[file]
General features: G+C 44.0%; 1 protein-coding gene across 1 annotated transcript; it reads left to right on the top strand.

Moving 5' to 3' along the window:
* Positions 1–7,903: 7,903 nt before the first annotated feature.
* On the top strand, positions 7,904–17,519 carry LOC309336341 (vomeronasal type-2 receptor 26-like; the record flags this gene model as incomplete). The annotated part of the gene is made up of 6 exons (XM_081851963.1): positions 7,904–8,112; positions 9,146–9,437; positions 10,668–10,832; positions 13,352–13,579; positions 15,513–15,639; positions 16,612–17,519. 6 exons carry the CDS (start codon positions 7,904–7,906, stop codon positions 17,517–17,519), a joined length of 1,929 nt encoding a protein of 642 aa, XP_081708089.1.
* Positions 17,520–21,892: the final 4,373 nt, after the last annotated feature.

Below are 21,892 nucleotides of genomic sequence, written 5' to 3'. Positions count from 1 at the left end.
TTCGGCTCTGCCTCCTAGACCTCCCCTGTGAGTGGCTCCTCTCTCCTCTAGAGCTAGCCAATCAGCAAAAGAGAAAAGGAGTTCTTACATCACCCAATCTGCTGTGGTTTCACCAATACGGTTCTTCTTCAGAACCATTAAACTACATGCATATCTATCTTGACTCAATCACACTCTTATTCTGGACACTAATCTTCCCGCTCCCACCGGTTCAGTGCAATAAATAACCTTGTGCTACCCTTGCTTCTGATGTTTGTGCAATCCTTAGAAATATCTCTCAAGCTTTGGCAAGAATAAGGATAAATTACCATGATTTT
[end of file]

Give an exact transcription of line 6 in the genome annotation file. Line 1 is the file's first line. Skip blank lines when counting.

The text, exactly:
Below are 21,892 nucleotides of genomic sequence, written 5' to 3'. Positions count from 1 at the left end.